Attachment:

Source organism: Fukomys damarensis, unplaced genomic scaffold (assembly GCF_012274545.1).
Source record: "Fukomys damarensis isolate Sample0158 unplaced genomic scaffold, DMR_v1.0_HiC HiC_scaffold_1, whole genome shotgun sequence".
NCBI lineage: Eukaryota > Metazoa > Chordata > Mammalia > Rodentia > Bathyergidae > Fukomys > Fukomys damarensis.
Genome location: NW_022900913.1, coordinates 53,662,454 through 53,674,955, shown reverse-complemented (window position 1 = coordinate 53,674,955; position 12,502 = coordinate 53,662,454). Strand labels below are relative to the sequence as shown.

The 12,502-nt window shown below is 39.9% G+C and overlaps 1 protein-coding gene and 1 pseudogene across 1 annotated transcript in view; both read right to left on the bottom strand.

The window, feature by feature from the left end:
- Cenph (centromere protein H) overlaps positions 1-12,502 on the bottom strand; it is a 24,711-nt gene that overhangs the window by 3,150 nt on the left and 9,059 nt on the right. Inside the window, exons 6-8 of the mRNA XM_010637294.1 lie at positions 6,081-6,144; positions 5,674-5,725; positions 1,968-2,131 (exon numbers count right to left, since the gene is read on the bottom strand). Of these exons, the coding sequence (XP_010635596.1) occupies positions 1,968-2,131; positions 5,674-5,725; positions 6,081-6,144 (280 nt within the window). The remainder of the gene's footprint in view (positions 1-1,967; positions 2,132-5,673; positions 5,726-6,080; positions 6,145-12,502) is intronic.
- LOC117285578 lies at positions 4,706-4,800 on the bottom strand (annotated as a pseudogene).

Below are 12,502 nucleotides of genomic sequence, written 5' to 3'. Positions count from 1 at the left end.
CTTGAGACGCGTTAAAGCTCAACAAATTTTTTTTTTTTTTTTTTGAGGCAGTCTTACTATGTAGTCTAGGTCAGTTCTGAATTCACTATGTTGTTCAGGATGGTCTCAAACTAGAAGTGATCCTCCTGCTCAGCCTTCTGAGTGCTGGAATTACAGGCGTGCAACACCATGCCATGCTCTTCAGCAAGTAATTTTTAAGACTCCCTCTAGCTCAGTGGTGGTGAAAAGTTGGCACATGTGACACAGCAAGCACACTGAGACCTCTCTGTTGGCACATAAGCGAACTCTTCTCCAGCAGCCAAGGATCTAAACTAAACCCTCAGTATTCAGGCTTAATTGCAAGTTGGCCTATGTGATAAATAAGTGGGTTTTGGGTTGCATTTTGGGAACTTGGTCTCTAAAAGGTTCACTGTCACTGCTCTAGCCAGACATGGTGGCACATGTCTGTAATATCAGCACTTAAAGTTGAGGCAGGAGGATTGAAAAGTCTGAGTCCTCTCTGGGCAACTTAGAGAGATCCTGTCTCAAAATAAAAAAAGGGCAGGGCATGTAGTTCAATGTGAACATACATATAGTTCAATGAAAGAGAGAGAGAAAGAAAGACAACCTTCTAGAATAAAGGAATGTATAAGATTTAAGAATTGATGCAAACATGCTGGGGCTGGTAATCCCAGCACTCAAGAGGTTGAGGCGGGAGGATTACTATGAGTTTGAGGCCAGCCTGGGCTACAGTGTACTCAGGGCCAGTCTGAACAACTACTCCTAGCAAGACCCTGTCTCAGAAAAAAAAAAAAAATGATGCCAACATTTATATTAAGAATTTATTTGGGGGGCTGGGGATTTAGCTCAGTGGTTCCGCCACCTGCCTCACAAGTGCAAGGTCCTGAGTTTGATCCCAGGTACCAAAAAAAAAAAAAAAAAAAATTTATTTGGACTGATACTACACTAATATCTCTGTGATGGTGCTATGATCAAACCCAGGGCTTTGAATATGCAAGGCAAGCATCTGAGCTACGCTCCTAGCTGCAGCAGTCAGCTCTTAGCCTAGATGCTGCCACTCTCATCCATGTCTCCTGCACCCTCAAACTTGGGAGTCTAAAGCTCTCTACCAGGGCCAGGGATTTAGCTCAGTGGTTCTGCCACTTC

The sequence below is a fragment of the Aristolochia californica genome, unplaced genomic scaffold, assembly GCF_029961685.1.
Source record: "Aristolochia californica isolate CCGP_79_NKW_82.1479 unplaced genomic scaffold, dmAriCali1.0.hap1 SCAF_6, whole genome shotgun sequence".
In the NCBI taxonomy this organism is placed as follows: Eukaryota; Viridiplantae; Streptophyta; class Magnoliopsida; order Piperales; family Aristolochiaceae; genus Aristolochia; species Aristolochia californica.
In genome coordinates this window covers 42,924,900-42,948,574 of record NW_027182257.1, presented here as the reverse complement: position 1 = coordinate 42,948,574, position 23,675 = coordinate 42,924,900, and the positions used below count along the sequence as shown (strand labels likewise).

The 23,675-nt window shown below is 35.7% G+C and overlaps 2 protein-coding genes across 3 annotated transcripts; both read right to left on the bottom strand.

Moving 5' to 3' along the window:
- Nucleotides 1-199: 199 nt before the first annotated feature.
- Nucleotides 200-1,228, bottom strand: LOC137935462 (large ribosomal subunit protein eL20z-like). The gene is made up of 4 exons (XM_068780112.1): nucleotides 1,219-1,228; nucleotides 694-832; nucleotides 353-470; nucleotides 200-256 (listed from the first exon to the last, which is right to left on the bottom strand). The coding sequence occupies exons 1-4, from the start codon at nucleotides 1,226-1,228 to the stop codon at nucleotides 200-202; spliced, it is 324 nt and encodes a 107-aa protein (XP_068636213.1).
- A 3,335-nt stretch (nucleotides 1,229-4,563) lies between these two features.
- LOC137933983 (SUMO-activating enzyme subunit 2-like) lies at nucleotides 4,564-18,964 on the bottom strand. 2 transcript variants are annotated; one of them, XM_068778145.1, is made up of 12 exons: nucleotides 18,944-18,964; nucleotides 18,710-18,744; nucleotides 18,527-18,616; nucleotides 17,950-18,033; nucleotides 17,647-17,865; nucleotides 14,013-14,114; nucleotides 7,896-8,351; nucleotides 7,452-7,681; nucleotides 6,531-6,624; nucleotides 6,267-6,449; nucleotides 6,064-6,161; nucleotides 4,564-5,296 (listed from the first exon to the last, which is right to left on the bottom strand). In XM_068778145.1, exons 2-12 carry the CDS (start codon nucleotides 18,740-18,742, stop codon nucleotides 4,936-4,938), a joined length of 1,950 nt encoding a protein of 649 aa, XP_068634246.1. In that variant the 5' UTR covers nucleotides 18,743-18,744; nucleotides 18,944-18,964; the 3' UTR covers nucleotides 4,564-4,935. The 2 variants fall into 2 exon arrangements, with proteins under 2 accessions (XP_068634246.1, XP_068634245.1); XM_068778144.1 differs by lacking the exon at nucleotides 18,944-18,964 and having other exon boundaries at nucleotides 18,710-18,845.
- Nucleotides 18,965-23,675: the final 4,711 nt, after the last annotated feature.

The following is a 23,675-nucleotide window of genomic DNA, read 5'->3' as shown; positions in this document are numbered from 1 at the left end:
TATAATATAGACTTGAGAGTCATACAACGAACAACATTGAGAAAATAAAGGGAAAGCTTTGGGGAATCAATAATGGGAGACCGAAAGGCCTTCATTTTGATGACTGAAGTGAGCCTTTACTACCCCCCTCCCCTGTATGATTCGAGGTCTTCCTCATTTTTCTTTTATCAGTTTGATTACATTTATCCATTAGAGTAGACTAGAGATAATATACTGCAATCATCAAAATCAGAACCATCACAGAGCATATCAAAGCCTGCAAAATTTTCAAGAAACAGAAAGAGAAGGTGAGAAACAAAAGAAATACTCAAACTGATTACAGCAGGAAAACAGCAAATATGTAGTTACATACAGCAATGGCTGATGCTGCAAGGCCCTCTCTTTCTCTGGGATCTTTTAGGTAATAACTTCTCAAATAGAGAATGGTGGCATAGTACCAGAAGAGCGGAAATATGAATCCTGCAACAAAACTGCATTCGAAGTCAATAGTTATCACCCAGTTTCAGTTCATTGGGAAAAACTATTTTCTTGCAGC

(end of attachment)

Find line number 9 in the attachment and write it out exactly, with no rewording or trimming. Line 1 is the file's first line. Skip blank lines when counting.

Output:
Below are 12,502 nucleotides of genomic sequence, written 5' to 3'. Positions count from 1 at the left end.